Monday, December 4, 2017

I Called Him Morgan: A Review


For those of us not well-versed in jazz history, the story of Lee and Helen Morgan chronicled in I Called Him Morgan may come as a shock: a talented young artist brought down by the very woman who saved him from personal demons.  In one strange twist of fate after another, I Called Him Morgan reads like a fantastical work of fiction.  The fact that it is a true story, and one that leaves the viewer with hauntingly unanswered questions, makes for fascinating viewing.

On February 20, 1972, Lee Morgan, a jazz trumpeter and composer, was performing when his common-law wife, Helen, comes and shoots him dead, shocking the jazz world.  Helen apparently disappears after her arrest; over twenty years later, a Wilmington, North Carolina adult educator named Larry Reni Thomas introduces himself to his students.  One of the things he mentions is he is a jazz fan, and after class one of his students comes up to him and mentions that her husband played jazz.

Her husband, she tells Professor Thomas, was Lee Morgan.  Helen Morgan has not only resurfaced, but she agrees to an interview with Thomas in 1996.  The interview takes place in February of that year, with a follow-up scheduled for later.

Helen Morgan died in March 1996, and her cassette recording of her story is the basis for I Called Him Morgan.

We then learn, through a variety of interviews with the Morgans' friends and colleagues as well as Mrs. Morgan's own interview, on Lee and Helen's own stories prior to finding their way to each other, that fateful night, and a bit of what happened to Helen Morgan.

Helen had her first child at 13, followed by another child a year later.  At 17 she married a man who was 39 but was left a widow.  Desperate to escape the poverty she knew in her native North Carolina, she moved to New York City, where her legendary cooking and open-door attracted many up-and-coming jazz artists.

Lee Morgan was a prodigy, playing with Dizzy Gillespie while still in his teens.  An extraordinary talent, he soon became the lynch-pin for drummer Art Blakey's ensemble before breaking out on his own.  With his talent, he also brought trouble upon himself in the form of a deep heroin addiction, reaching its low point when he was so strung out he hit his head on a radiator and burned part of it off.  Morgan was forced to hide the injury with a radical new hairstyle.

It was at his low point when Helen came into his life.  The den mother aspect of her nature took to him, providing food and shelter and getting him into treatment.  It looked like they had saved each other, and Morgan (she called him 'Morgan', she said, because she didn't like 'Lee') even wrote a song for her, Helen's Ritual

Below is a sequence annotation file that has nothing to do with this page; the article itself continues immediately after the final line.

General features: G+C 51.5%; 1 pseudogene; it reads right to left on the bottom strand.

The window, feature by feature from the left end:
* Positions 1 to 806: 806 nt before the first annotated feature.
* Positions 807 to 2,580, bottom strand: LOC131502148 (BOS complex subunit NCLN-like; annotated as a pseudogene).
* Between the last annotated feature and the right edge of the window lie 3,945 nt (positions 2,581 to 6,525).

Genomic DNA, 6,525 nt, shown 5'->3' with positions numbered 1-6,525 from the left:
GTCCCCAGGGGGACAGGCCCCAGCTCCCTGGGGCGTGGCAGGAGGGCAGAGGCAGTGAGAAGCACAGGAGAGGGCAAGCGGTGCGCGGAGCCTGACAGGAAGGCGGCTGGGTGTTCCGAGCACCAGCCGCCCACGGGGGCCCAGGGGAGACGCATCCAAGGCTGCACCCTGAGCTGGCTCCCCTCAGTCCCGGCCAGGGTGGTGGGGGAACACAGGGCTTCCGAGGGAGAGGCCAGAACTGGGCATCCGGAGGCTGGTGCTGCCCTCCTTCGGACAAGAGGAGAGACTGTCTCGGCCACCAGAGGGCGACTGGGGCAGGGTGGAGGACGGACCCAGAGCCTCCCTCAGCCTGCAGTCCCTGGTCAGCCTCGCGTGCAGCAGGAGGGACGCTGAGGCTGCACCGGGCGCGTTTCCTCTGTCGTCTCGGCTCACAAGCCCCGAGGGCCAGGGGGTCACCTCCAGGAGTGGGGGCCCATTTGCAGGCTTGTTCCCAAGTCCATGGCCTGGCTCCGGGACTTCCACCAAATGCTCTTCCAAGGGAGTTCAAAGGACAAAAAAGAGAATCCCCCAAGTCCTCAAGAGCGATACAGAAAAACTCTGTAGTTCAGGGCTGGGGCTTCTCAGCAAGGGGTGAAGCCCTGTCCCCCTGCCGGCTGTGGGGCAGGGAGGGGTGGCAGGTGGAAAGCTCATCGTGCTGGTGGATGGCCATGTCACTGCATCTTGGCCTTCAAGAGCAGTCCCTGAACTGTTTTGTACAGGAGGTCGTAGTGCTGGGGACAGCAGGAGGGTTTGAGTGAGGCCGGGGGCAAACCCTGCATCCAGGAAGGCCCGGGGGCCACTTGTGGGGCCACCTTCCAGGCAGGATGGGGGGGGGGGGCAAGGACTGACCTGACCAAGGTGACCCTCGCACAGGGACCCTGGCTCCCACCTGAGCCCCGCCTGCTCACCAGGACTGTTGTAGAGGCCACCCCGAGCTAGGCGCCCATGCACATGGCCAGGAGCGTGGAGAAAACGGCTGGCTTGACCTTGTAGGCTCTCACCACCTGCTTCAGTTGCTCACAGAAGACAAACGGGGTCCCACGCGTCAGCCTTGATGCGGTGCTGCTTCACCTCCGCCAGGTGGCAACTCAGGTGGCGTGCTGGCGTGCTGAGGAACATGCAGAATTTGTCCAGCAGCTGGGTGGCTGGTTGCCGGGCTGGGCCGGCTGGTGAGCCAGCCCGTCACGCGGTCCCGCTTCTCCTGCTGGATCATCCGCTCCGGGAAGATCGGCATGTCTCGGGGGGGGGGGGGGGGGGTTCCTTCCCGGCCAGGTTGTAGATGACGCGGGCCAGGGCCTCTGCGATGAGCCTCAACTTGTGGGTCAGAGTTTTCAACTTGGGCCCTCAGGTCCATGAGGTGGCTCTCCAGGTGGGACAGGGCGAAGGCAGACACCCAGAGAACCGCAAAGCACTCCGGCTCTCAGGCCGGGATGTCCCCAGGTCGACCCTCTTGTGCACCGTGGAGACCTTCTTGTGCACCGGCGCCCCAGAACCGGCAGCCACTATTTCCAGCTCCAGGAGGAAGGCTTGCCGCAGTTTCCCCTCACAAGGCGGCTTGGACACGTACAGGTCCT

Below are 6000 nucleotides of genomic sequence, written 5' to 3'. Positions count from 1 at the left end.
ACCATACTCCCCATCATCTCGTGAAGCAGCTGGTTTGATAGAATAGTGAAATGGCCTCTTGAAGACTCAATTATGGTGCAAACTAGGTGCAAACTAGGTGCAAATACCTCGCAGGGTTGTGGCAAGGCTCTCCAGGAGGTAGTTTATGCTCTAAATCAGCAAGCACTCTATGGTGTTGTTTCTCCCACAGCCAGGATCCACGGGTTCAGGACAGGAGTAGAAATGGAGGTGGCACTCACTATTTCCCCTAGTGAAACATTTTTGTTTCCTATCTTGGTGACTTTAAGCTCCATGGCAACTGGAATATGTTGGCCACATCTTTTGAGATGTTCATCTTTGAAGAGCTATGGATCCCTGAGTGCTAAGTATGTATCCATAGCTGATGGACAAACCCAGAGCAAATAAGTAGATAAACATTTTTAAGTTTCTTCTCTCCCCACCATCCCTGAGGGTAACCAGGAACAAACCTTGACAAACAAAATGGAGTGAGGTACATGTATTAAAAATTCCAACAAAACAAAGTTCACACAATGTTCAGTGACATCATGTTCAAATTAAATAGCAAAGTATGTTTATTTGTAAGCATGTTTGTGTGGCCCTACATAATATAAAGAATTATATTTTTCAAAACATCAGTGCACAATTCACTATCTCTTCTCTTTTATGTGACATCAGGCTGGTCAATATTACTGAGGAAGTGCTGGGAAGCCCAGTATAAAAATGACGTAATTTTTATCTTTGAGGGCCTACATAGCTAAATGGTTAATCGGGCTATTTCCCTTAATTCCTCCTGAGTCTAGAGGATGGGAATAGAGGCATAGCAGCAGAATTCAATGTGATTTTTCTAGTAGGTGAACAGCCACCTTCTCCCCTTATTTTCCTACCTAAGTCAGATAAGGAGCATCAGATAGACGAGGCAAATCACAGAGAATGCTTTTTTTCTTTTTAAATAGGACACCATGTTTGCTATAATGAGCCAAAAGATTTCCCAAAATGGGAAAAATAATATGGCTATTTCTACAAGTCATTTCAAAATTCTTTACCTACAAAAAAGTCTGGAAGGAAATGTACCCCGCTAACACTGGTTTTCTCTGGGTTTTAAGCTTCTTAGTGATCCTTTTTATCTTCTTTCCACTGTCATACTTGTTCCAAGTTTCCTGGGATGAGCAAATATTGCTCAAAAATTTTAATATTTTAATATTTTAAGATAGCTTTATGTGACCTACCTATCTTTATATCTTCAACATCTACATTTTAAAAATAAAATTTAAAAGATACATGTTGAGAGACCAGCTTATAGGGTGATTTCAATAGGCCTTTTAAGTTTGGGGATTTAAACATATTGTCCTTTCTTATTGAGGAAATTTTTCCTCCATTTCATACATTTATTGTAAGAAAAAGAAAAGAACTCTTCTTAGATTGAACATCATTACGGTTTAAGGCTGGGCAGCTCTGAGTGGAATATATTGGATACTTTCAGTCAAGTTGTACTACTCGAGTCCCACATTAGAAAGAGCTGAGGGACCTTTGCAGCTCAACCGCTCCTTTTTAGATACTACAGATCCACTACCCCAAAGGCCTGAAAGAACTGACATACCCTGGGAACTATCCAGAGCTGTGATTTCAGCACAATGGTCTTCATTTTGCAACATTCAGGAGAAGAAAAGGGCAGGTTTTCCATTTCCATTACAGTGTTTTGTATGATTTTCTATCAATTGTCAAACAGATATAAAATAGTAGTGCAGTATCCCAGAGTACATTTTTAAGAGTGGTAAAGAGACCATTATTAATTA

Though never legally married she was known as 'Mrs. Morgan' despite Lee being the same age as her son. Mrs. Morgan eventually became convinced Mr. Morgan was fooling around with a pretty young thing named Judith Johnson.  Ms. Johnson, who was interviewed for I Called Him Morgan, insists there was never any liaison between them, but in 1972, Helen was not convinced.

It was during a blizzard when Helen goes to the eerily-named Slug's Saloon to confront her husband.  Helen admitted that she was shocked at herself for what she did, and how a friend visiting before she left begged her not to go.  The blizzard made the arrival of the ambulance take over an hour, where Lee Morgan bled to death.

The charge that Helen Morgan pleaded guilty to was second-degree manslaughter, which after a reduced prison term carried 2 to 5 years probation.  After that, she 'disappeared', having returned to North Carolina, where she probably would have died in obscurity, a strange footnote to jazz history, if not for that encounter with Professor Thomas.  The interview was coming close to digging deeper, when her grandson arrived and the interview had to abruptly end.  Mrs. Morgan agreed to a follow-up interview, but died a month later, the mystery as to her mindset and rationale still left unanswered.

I Called Him Morgan is a fascinating portrait of the strange power of love and forgiveness that drives people.  Mrs. Morgan does not come across as a cold-hearted, vindictive woman, a 'wronged woman' or some kind of femme fatale.  Quite the contrary: she comes across until the actual murder as a strong, caring individual who helped everyone she met.  After she disappeared, her son reports she became more active in her church, not more religious but more active, he points out.  It might be she sought her own atonement.

Lee Morgan, to those who know little or nothing about jazz, shows himself to be a fantastic, creative talent.  I Called Him Morgan is worth seeing just to hear Morgan's fantastic music.  Scriptwriter/director/producer Kasper Collin not only has great affection for Morgan's music, but created a well-crafted work that serves as both biography and meditation on love: the light and dark side.  He culled the archives for some wonderful images and concert appearances by Morgan, sometimes contrasting Lee's fine craftsmanship musically with the pops of Helen's cassette interview.

It isn't just Helen that forgave herself, it was Lee's colleagues.  One tells that he carried a lot of anger towards Helen for the longest time, but when she asks for forgiveness, he finds all that anger is lost.

I think even those who don't particularly care for jazz will find I Called Him Morgan quite fascinating: two people who helped and harmed each other and themselves, their love proving fatal.  With Lee Morgan's brilliant music to accompany it, I Called Him Morgan paints a portrait worthy of a Blue Note melody.



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